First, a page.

- P(H) on next flip? Closer to 50 than to 40.
- Why? Prior knowledge.

Integrating prior knowledge and data

- Posterior distribution P(q D) is a probability

density over q P(H) - Need to specify likelihood P(D q ) and prior

distribution P(q ).

Likelihood and prior

- Likelihood Bernoulli distribution
- P(D q ) q NH (1-q ) NT
- NH number of heads
- NT number of tails
- Prior
- P(q ) ?

?

Some intuitions

- D 10 flips, with 5 heads and 5 tails.
- q P(H) on next flip? 50
- Why? 50 5 / (55) 5/10.
- Why? Maximum likelihood
- Suppose we had seen 4 heads and 6 tails.
- P(H) on next flip? Closer to 50 than to 40.
- Why? Prior knowledge.

A simple method of specifying priors

- Imagine some fictitious trials, reflecting a set

of previous experiences - strategy often used with neural networks or

building invariance into machine vision. - e.g., F 1000 heads, 1000 tails strong

expectation that any new coin will be fair - In fact, this is a sensible statistical idea...

Likelihood and prior

- Likelihood Bernoulli(q ) distribution
- P(D q ) q NH (1-q ) NT
- NH number of heads
- NT number of tails
- Prior Beta(FH,FT) distribution
- P(q ) ? q FH-1 (1-q ) FT-1
- FH fictitious observations of heads
- FT fictitious observations of tails

Shape of the Beta prior

Shape of the Beta prior

FH 0.5, FT 0.5

FH 0.5, FT 2

FH 2, FT 0.5

FH 2, FT 2

Bayesian parameter estimation

P(q D) ? P(D q ) P(q ) q NHFH-1 (1-q )

NTFT-1

- Posterior is Beta(NHFH,NTFT)
- same form as prior!

Conjugate priors

- A prior p(q ) is conjugate to a likelihood

function p(D q ) if the posterior has the same

functional form of the prior. - Parameter values in the prior can be thought of

as a summary of fictitious observations. - Different parameter values in the prior and

posterior reflect the impact of observed data. - Conjugate priors exist for many standard models

(e.g., all exponential family models)

Bayesian parameter estimation

P(q D) ? P(D q ) P(q ) q NHFH-1 (1-q )

NTFT-1

FH,FT

q

D NH,NT

d1 d2 d3 d4

H

- Posterior predictive distribution

P(HD, FH, FT) P(Hq ) P(q D, FH, FT) dq

Bayesian model averaging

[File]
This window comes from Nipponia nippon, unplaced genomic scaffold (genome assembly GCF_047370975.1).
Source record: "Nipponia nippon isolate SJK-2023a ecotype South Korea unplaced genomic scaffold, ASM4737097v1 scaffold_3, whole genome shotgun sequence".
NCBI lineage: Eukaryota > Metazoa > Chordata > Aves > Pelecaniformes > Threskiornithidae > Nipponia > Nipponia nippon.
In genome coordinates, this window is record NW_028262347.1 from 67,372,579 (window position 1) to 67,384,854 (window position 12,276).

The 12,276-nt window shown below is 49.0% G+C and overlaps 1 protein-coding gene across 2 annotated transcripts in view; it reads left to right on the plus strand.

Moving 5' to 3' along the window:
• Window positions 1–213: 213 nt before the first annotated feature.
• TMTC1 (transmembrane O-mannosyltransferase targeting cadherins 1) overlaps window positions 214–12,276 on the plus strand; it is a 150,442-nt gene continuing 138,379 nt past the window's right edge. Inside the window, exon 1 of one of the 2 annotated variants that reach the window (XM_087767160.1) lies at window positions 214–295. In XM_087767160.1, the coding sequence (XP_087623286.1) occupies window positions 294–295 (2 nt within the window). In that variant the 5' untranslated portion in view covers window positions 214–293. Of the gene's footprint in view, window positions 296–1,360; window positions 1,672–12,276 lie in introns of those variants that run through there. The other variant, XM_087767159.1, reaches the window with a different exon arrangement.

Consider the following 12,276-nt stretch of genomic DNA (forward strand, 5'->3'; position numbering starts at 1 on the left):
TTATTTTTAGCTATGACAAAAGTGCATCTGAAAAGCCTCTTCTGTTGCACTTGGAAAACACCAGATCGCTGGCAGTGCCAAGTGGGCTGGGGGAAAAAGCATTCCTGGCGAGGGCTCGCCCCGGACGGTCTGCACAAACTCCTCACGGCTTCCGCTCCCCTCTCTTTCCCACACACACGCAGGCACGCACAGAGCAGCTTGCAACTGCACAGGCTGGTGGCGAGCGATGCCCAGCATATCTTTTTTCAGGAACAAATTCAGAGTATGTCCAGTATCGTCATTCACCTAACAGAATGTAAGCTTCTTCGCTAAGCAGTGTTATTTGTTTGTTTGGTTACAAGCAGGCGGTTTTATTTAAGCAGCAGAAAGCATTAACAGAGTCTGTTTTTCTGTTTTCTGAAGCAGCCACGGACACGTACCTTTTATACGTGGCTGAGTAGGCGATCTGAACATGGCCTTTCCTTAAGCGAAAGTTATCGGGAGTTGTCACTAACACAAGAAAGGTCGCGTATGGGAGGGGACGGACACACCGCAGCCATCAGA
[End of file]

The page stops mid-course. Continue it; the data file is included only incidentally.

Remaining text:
Bayesian parameter estimation

P(q D) ? P(D q ) P(q ) q NHFH-1 (1-q )

NTFT-1

FH,FT

q

D NH,NT

d1 d2 d3 d4

H

- Posterior predictive distribution

(NHFH)

P(HD, FH, FT)

(NHFHNTFT)

Some examples

- e.g., F 1000 heads, 1000 tails strong

expectation that any new coin will be fair - After seeing 4 heads, 6 tails, P(H) on next flip

1004 / (10041006) 49.95 - e.g., F 3 heads, 3 tails weak expectation

that any new coin will be fair - After seeing 4 heads, 6 tails, P(H) on next flip

7 / (79) 43.75 - Prior knowledge too weak

But flipping thumbtacks

- e.g., F 4 heads, 3 tails weak expectation

that tacks are slightly biased towards heads - After seeing 2 heads, 0 tails, P(H) on next flip

6 / (63) 67 - Some prior knowledge is always necessary to avoid

jumping to hasty conclusions... - Suppose F After seeing 1 heads, 0 tails,

P(H) on next flip 1 / (10) 100

Origin of prior knowledge

- Tempting answer prior experience
- Suppose you have previously seen 2000 coin flips

1000 heads, 1000 tails

Problems with simple empiricism

- Havent really seen 2000 coin flips, or any flips

of a thumbtack - Prior knowledge is stronger than raw experience

justifies - Havent seen exactly equal number of heads and

tails - Prior knowledge is smoother than raw experience

justifies - Should be a difference between observing 2000

flips of a single coin versus observing 10 flips

each for 200 coins, or 1 flip each for 2000 coins - Prior knowledge is more structured than raw

experience

A simple theory

- Coins are manufactured by a standardized

procedure that is effective but not perfect, and

symmetric with respect to heads and tails. Tacks

are asymmetric, and manufactured to less exacting

standards. - Justifies generalizing from previous coins to the

present coin. - Justifies smoother and stronger prior than raw

experience alone. - Explains why seeing 10 flips each for 200 coins

is more valuable than seeing 2000 flips of one

coin.

A hierarchical Bayesian model

physical knowledge

Coins

q Beta(FH,FT)

FH,FT

...

Coin 1

Coin 2

Coin 200

q200

q1

q2

d1 d2 d3 d4

d1 d2 d3 d4

d1 d2 d3 d4

- Qualitative physical knowledge (symmetry) can

influence estimates of continuous parameters (FH,